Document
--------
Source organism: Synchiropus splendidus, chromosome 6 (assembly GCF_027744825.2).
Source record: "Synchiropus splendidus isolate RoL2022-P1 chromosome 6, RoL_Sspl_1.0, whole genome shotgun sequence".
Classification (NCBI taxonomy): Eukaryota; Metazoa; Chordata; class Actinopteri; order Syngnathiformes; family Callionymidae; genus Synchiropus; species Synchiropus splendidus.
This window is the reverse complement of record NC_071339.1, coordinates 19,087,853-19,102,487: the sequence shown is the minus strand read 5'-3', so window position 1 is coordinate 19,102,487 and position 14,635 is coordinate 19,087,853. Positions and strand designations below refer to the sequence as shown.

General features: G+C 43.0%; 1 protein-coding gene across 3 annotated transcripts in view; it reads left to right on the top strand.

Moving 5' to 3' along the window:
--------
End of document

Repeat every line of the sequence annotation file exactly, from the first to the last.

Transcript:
Source organism: Synchiropus splendidus, chromosome 6 (assembly GCF_027744825.2).
Source record: "Synchiropus splendidus isolate RoL2022-P1 chromosome 6, RoL_Sspl_1.0, whole genome shotgun sequence".
Classification (NCBI taxonomy): Eukaryota; Metazoa; Chordata; class Actinopteri; order Syngnathiformes; family Callionymidae; genus Synchiropus; species Synchiropus splendidus.
This window is the reverse complement of record NC_071339.1, coordinates 19,087,853-19,102,487: the sequence shown is the minus strand read 5'-3', so window position 1 is coordinate 19,102,487 and position 14,635 is coordinate 19,087,853. Positions and strand designations below refer to the sequence as shown.

General features: G+C 43.0%; 1 protein-coding gene across 3 annotated transcripts in view; it reads left to right on the top strand.

Moving 5' to 3' along the window: